Committee fails to vote on work-share bill, despite business support

Despite support from both Republicans and Democrats and no industry opposition, legislation to establish a work-share program in Indiana appears to be dead for the year.

The Senate Pensions and Labor Committee on Wednesday discussed Senate Bill 44, which would authorize the Indiana Department of Workforce Development to implement work sharing, but the chairman of the committee refused to vote on the bill. The committee will not meet again before the deadline to pass bills to the Senate floor.

Work share, sometimes called “short-term compensation,” allows employers to reduce the hours of workers instead of laying them off during an economic downtown. Those workers can receive partial unemployment payments while keeping their jobs and benefits.

Since 2011, a work-share bill has been filed every year, but it has never received a vote in either chamber.

Despite strong support from the business community, Republican Sen. Phil Boots, who chairs the committee, said he had concerns about creating a new government program when it’s uncertain how many companies would utilize it. He cited research that shows only 0.6% of companies in the 28 states with work share actually use the program.

“It’s not just a slam dunk issue,” Boots said.

Research from the Brookings Institution has shown that the usage rate can vary widely, though, and it often depends on how well the program is marketed to employers. In Missouri, for example, work-share claims make up about 9.5% of all unemployment claims.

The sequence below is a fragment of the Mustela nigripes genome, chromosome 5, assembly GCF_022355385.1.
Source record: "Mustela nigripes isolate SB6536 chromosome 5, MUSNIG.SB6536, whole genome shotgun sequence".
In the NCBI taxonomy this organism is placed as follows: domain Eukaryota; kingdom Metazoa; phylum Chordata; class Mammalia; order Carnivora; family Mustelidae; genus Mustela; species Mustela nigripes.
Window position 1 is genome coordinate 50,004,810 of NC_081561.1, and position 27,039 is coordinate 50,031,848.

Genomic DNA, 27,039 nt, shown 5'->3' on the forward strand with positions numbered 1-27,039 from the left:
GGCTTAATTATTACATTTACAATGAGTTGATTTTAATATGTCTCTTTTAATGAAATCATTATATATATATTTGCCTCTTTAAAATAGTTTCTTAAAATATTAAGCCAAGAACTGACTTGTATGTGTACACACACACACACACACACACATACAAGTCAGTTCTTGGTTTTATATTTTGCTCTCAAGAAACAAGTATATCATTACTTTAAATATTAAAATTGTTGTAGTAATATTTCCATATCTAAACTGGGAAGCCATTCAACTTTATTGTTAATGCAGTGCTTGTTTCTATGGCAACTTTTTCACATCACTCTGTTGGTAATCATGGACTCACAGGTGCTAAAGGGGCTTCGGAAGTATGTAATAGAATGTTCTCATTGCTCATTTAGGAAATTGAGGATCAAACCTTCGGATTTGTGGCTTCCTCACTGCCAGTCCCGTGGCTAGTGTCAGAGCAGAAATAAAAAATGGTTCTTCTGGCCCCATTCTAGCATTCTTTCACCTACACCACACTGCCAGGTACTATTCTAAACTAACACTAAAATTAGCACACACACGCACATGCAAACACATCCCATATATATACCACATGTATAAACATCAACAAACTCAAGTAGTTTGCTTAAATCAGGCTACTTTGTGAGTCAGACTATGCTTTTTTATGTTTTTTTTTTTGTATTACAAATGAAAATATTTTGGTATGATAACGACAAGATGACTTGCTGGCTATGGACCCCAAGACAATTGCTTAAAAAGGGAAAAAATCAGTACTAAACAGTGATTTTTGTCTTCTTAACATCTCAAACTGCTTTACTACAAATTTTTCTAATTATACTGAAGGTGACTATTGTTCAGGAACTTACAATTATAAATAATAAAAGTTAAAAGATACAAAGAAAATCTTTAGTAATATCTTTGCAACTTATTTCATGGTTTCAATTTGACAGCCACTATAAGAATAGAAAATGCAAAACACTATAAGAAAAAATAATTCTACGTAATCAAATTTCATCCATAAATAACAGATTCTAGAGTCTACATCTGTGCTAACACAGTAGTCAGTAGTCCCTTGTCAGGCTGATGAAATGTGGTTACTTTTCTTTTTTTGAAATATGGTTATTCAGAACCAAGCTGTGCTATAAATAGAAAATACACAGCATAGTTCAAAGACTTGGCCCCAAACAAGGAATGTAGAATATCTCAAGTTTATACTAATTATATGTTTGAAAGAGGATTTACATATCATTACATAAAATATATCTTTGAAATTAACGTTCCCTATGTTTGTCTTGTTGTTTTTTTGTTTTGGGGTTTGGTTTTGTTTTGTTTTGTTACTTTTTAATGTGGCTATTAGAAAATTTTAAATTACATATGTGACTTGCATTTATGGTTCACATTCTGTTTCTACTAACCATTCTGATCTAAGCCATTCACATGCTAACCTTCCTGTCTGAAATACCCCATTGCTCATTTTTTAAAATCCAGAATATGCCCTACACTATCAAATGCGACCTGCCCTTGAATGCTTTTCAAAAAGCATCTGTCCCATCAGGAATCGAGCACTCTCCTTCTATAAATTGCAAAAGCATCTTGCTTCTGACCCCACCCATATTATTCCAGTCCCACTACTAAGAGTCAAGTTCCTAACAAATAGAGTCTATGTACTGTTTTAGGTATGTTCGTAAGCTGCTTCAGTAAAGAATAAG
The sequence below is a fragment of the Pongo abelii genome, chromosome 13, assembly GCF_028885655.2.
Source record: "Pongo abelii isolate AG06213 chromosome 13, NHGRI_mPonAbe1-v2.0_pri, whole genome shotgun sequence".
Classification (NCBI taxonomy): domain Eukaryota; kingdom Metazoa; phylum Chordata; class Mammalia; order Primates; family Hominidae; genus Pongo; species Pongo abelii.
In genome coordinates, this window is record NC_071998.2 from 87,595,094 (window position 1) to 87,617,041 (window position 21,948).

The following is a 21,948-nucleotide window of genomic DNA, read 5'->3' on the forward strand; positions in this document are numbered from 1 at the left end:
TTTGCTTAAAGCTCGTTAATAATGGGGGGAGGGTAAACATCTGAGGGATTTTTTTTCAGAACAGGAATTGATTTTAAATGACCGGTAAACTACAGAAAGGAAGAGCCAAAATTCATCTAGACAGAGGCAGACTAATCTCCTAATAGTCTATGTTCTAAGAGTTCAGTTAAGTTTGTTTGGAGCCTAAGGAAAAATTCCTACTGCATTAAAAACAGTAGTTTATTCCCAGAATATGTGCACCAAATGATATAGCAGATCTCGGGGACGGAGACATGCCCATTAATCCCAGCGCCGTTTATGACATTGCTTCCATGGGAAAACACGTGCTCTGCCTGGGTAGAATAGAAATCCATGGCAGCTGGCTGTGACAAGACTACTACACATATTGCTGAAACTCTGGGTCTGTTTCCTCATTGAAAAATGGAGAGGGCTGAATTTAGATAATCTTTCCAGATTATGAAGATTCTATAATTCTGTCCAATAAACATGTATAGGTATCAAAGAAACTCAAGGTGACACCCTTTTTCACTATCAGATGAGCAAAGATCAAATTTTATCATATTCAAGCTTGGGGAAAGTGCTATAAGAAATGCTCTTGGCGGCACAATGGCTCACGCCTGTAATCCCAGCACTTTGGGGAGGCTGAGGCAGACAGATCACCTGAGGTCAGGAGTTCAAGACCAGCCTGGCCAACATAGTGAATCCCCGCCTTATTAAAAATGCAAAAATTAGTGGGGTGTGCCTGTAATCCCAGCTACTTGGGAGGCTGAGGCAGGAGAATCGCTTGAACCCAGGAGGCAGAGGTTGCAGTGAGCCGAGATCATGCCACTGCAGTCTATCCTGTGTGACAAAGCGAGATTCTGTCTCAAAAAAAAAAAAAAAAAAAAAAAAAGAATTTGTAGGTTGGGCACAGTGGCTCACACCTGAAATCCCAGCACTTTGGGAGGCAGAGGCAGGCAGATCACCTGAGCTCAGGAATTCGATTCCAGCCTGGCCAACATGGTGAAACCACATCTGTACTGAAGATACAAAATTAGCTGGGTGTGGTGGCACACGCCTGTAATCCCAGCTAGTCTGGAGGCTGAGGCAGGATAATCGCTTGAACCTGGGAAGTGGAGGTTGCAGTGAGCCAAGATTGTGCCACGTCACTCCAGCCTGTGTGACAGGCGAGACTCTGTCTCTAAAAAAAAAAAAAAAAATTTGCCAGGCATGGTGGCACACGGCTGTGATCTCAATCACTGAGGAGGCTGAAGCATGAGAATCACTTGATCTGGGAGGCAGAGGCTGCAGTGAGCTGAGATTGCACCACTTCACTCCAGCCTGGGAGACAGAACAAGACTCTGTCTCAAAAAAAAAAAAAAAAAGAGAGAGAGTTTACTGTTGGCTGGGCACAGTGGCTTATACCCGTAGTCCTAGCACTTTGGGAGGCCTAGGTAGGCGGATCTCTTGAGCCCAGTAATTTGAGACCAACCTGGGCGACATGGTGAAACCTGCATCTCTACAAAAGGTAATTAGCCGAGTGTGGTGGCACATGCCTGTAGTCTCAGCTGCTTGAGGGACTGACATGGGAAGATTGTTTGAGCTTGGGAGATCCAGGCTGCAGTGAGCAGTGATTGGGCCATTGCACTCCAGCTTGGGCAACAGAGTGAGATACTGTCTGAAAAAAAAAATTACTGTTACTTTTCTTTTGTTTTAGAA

Several other Republicans on the committee said they support the bill, which was authored by Sen. Eric Bassler, R-Washington.

“I think it’s a win, win, win, and we don’t see those too often in government programs,” Sen. Chip Perfect, R-Lawrenceburg, said.

Perfect said he doesn’t think it’s creating a new program, as Boots suggested. Instead, he sees it as modifying the existing unemployment system that the DWD oversees.

“To me, it seems like it’s a continuation of the work they’re already doing,” Perfect said.

No one from the public testified in opposition to the bill. The Indiana Manufacturers Association is neutral on the issue. DWD is also not taking a position on it.

Danielle Tucker, corporate counsel of labor and employment for Cummins Inc., said the company has used work share in several other states, including Arizona, Iowa, Wisconsin and Minnesota, as a way to save jobs and quickly adapt to ebbs and flows in the economy.

“Work share has been very beneficial to Cummins,” Tucker said.

Supporters of the legislation have urged lawmakers to pass the bill now while $100 million in federal funding from the CARES Act is available to pay benefits and cover some of the implementation costs.

According to a fiscal-impact analysis from the Legislative Services Agency, implementing a work-share program would cost DWD $2.5 million in the first year—$1.5 million in computer-system changes and $1 million in staffing costs. Ongoing costs would be $1 million annually, according to the analysis.

Josh Richardson, chief of staff for DWD, said Indiana would only receive $2 million of that $100 million and two-thirds of that would have to be used for marketing and outreach, while one-third could be used for implementation.

State Sen. Karen Tallian, D-Portage, said she thinks the state should act now to set up work share.

“Maybe it would take awhile to get a program up and running but there’s going to be another recession, and right now there is a lot of federal money available to do programs like this,” Tallian said. “Let’s use that money to set this up now so we can have it available and ready.”

But Boots said he didn’t think the state needed to take federal funding simply because it’s available.

“I’m not looking to expand anything that is not necessary,” Boots said.

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